processed in the juvenile system with his accomplices resulting in reprimand, warning, and counseling"; and that the "applicant did not list this offense on his application believing the records were expunged."*fn2 By the same letter and, as required by the consent decree, the Background Investigation Screening Board notified the petitioner that he had the right to appeal his rejection to the Background Investigation Appeal Board, a body composed of the deputy directors of the State Police, the State Civil Service Commission and the Governor's Office of Personnel.

The petitioner alleges that he filed an appeal with the Background Investigation Appeal Board asking for an evidentiary hearing and requesting that he be given copies of the writings forming the basis for the reasons given by the Screening Board for disqualifying him. At or about the same time, the petitioner tells us, he supplied the Background Investigation Screening Board with documentary evidence that he did not have and never had had a juvenile record and that he had never been arrested, processed in the juvenile system, reprimanded, warned or counseled. The petitioner received no response to his request to be heard on his appeal and was provided with no copies of writings upon which the Screening Board had relied in disqualifying him. By letter over the signature of the Pennsylvania State Police Director of Personnel, the petitioner was informed that the Background Investigation Appeal Board, "the last step in the State Police Cadet processing cycle, has reviewed your Background Investigation Report, including all correspondence pertaining thereto, and

[ 86 Pa. Commw. Page 292]

    rendered the following decision: You have been PERMANENTLY disqualified for employment as a Pennsylvania State Police Cadet."

The circumstances of this case -- the existence of elaborate selection procedures for the assurance of fairness in selecting cadets, including the right to appeal from rejection by the Screening Board; the effort and expense required of the petitioner to compete for selection until the last step; the probing of his past followed by the apparent overstatement, if not mischaracterization, of his encounter with law enforcement authorities when he was a child; the permanent disqualification of the petitioner for employment without hearing or opportunity to be heard -- all impel us to conclude, as the panel did, that the orders appealed from affected the petitioner's personal, if not property rights, privileges and immunities.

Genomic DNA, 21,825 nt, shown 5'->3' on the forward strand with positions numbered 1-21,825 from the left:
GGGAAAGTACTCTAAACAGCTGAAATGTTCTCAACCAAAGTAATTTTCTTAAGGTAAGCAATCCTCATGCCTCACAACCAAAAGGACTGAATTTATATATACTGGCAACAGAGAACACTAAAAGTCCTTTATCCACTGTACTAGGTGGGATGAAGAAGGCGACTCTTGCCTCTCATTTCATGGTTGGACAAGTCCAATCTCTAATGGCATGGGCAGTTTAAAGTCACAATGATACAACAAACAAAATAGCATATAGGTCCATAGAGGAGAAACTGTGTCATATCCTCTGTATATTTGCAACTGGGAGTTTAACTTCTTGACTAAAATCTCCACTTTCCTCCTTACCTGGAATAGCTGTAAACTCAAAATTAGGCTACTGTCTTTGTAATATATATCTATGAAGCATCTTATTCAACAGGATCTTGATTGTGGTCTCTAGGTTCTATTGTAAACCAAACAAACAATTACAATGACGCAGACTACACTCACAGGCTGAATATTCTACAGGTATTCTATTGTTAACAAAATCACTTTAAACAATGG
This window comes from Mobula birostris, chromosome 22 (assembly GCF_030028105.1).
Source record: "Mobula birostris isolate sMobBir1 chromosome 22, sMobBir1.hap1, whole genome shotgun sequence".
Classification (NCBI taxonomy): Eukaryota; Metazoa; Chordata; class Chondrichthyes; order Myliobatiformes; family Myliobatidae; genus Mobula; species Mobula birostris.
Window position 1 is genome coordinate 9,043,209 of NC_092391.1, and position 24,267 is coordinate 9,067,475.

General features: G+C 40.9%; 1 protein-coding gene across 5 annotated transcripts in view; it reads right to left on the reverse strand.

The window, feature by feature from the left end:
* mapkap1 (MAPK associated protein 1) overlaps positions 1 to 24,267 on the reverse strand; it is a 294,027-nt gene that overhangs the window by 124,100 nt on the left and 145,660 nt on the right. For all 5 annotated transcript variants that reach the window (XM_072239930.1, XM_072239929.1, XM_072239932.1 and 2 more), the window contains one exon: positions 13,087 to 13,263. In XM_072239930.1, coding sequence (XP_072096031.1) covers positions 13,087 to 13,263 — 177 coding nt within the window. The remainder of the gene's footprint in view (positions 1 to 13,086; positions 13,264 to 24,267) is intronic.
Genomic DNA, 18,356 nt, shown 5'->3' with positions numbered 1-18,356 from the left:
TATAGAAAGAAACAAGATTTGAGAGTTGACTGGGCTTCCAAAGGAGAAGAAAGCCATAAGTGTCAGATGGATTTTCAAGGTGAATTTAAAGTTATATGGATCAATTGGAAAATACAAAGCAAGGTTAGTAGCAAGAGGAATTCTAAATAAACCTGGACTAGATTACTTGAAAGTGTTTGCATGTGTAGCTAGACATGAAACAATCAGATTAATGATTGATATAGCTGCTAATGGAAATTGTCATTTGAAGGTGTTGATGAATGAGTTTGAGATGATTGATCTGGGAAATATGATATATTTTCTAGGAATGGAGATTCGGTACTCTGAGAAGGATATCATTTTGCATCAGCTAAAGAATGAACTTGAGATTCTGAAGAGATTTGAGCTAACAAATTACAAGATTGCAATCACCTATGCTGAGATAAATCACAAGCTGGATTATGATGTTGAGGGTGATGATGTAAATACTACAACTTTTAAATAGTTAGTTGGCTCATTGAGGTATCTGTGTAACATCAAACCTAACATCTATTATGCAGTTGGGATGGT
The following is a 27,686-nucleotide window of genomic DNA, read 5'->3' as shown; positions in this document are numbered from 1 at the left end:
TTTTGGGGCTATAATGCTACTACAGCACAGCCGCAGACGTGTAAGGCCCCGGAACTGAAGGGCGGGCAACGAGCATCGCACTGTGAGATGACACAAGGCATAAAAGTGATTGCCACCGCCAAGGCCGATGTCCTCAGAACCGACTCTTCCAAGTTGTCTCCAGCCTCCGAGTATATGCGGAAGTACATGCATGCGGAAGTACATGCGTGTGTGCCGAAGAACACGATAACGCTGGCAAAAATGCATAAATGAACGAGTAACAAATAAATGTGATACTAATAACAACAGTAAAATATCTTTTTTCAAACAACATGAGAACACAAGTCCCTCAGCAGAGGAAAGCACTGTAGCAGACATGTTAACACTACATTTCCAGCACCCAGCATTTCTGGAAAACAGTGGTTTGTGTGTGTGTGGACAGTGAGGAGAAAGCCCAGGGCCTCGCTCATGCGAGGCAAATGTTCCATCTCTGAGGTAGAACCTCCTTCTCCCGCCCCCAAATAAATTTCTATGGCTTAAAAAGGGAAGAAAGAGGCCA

We add that the respondent's contention that the right conferred on the applicant by decree to appeal to the Appeal Board does not include the rights to appear, to be heard and to produce evidence showing that invidious facts found by the Screening Board are mistaken, seems to us to be marked by want of intelligent and reasonable consideration.

We adhere to the March 6, 1984 order.

Order

And Now, this 5th day of December, 1984, after reargument, we reaffirm and republish our order in this matter made March 6, 1984.

Disposition

Previous order affirmed.

Dissenting Opinion by President Judge Crumlish, Jr.:

I respectfully dissent. The majority relies upon so-called "personal rights" as the basis for creating

[ 86 Pa. Commw. Page 293]

    a hearing entitlement in a rejected State Police applicant, however, there is no legal support for its holding that such rights exist here. It seems to conclude that the Federal District Court consent decree entered into by the State Police in June, 1974, is founded upon a recognition of such personal rights. This is not so. The application procedures implemented by this decree were devised for the sole purpose of increasing the number of non-white and Hispanic members of the State Police. Oburn v. Shapp, 393 F. Supp. 561, 569 (E.D. Pa. 1975), aff'd 521 F.2d 142 (3d Cir. 1975). The parties to the consent decree did not intend to create a personal rights-based hearing entitlement in all applicants generally. Moreover, they could not have done so, as this was beyond the scope of the lawsuit before the Federal Court. I would therefore affirm the order of the Background Screening Board.